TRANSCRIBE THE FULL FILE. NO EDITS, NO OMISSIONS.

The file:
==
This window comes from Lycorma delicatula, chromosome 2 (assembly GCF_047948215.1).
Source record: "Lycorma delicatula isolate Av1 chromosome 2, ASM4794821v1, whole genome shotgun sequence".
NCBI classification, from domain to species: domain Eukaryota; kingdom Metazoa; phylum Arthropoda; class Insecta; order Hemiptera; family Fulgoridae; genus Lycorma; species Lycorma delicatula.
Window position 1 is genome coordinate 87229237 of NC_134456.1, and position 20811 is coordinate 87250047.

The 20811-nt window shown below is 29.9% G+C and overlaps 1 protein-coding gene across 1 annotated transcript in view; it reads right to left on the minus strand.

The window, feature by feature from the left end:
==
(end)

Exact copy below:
This window comes from Lycorma delicatula, chromosome 2 (assembly GCF_047948215.1).
Source record: "Lycorma delicatula isolate Av1 chromosome 2, ASM4794821v1, whole genome shotgun sequence".
NCBI classification, from domain to species: domain Eukaryota; kingdom Metazoa; phylum Arthropoda; class Insecta; order Hemiptera; family Fulgoridae; genus Lycorma; species Lycorma delicatula.
Window position 1 is genome coordinate 87229237 of NC_134456.1, and position 20811 is coordinate 87250047.

The 20811-nt window shown below is 29.9% G+C and overlaps 1 protein-coding gene across 1 annotated transcript in view; it reads right to left on the minus strand.

The window, feature by feature from the left end: